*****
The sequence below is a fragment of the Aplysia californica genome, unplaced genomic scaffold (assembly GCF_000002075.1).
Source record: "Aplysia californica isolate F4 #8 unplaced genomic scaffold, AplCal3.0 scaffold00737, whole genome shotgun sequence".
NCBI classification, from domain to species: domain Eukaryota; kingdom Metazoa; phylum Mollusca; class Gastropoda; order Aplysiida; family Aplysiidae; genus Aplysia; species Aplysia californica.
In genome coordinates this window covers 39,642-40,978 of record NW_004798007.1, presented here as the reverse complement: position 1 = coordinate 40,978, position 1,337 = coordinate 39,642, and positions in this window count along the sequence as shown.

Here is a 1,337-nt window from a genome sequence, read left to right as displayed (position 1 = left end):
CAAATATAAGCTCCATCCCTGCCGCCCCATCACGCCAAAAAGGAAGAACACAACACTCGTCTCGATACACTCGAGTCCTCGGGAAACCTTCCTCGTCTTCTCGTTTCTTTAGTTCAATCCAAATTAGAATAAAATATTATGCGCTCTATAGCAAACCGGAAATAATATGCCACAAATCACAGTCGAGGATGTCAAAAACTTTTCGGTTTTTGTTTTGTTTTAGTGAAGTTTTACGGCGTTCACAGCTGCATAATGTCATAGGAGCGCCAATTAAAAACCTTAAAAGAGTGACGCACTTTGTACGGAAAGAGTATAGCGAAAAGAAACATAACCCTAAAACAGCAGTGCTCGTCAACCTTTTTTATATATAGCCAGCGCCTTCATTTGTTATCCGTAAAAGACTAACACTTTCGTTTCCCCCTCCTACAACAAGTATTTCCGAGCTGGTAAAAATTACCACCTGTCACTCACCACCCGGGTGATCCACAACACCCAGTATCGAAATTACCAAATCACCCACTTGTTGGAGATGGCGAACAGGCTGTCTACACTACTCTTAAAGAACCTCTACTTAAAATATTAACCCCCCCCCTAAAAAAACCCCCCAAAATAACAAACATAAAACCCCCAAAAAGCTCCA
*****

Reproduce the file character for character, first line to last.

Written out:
The sequence below is a fragment of the Aplysia californica genome, unplaced genomic scaffold (assembly GCF_000002075.1).
Source record: "Aplysia californica isolate F4 #8 unplaced genomic scaffold, AplCal3.0 scaffold00737, whole genome shotgun sequence".
NCBI classification, from domain to species: domain Eukaryota; kingdom Metazoa; phylum Mollusca; class Gastropoda; order Aplysiida; family Aplysiidae; genus Aplysia; species Aplysia californica.
In genome coordinates this window covers 39,642-40,978 of record NW_004798007.1, presented here as the reverse complement: position 1 = coordinate 40,978, position 1,337 = coordinate 39,642, and positions in this window count along the sequence as shown.

Here is a 1,337-nt window from a genome sequence, read left to right as displayed (position 1 = left end):
CAAATATAAGCTCCATCCCTGCCGCCCCATCACGCCAAAAAGGAAGAACACAACACTCGTCTCGATACACTCGAGTCCTCGGGAAACCTTCCTCGTCTTCTCGTTTCTTTAGTTCAATCCAAATTAGAATAAAATATTATGCGCTCTATAGCAAACCGGAAATAATATGCCACAAATCACAGTCGAGGATGTCAAAAACTTTTCGGTTTTTGTTTTGTTTTAGTGAAGTTTTACGGCGTTCACAGCTGCATAATGTCATAGGAGCGCCAATTAAAAACCTTAAAAGAGTGACGCACTTTGTACGGAAAGAGTATAGCGAAAAGAAACATAACCCTAAAACAGCAGTGCTCGTCAACCTTTTTTATATATAGCCAGCGCCTTCATTTGTTATCCGTAAAAGACTAACACTTTCGTTTCCCCCTCCTACAACAAGTATTTCCGAGCTGGTAAAAATTACCACCTGTCACTCACCACCCGGGTGATCCACAACACCCAGTATCGAAATTACCAAATCACCCACTTGTTGGAGATGGCGAACAGGCTGTCTACACTACTCTTAAAGAACCTCTACTTAAAATATTAACCCCCCCCCTAAAAAAACCCCCCAAAATAACAAACATAAAACCCCCAAAAAGCTCCA